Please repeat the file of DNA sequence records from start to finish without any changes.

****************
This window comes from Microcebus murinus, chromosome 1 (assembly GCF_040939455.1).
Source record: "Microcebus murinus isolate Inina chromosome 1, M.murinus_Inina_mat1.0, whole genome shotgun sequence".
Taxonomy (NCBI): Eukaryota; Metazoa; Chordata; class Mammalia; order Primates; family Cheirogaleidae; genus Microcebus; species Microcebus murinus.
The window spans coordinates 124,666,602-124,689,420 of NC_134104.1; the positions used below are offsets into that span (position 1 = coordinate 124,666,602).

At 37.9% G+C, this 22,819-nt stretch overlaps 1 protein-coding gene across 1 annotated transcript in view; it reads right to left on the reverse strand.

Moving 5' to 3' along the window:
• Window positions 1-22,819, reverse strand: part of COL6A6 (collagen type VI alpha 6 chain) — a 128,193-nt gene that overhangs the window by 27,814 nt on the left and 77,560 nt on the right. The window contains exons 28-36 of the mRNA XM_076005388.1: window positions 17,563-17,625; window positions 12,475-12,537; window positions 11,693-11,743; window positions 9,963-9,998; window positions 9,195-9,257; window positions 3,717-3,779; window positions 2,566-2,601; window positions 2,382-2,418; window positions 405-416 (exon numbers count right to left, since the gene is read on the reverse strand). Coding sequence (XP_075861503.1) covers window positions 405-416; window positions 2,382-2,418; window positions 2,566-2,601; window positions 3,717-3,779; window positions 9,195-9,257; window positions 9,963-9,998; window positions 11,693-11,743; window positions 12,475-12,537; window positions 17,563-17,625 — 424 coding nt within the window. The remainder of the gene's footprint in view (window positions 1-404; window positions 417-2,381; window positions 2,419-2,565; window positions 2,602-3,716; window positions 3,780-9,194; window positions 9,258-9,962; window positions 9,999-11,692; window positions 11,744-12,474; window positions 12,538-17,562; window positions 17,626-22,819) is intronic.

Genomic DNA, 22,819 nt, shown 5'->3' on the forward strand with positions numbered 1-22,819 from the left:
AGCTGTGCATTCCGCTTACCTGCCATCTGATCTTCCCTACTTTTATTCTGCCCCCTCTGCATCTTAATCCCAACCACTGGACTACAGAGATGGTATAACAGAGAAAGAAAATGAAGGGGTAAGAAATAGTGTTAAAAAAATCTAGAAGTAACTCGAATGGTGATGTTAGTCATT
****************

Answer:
This window comes from Microcebus murinus, chromosome 1 (assembly GCF_040939455.1).
Source record: "Microcebus murinus isolate Inina chromosome 1, M.murinus_Inina_mat1.0, whole genome shotgun sequence".
Taxonomy (NCBI): Eukaryota; Metazoa; Chordata; class Mammalia; order Primates; family Cheirogaleidae; genus Microcebus; species Microcebus murinus.
The window spans coordinates 124,666,602-124,689,420 of NC_134104.1; the positions used below are offsets into that span (position 1 = coordinate 124,666,602).

At 37.9% G+C, this 22,819-nt stretch overlaps 1 protein-coding gene across 1 annotated transcript in view; it reads right to left on the reverse strand.

Moving 5' to 3' along the window:
• Window positions 1-22,819, reverse strand: part of COL6A6 (collagen type VI alpha 6 chain) — a 128,193-nt gene that overhangs the window by 27,814 nt on the left and 77,560 nt on the right. The window contains exons 28-36 of the mRNA XM_076005388.1: window positions 17,563-17,625; window positions 12,475-12,537; window positions 11,693-11,743; window positions 9,963-9,998; window positions 9,195-9,257; window positions 3,717-3,779; window positions 2,566-2,601; window positions 2,382-2,418; window positions 405-416 (exon numbers count right to left, since the gene is read on the reverse strand). Coding sequence (XP_075861503.1) covers window positions 405-416; window positions 2,382-2,418; window positions 2,566-2,601; window positions 3,717-3,779; window positions 9,195-9,257; window positions 9,963-9,998; window positions 11,693-11,743; window positions 12,475-12,537; window positions 17,563-17,625 — 424 coding nt within the window. The remainder of the gene's footprint in view (window positions 1-404; window positions 417-2,381; window positions 2,419-2,565; window positions 2,602-3,716; window positions 3,780-9,194; window positions 9,258-9,962; window positions 9,999-11,692; window positions 11,744-12,474; window positions 12,538-17,562; window positions 17,626-22,819) is intronic.

Genomic DNA, 22,819 nt, shown 5'->3' on the forward strand with positions numbered 1-22,819 from the left:
AGCTGTGCATTCCGCTTACCTGCCATCTGATCTTCCCTACTTTTATTCTGCCCCCTCTGCATCTTAATCCCAACCACTGGACTACAGAGATGGTATAACAGAGAAAGAAAATGAAGGGGTAAGAAATAGTGTTAAAAAAATCTAGAAGTAACTCGAATGGTGATGTTAGTCATT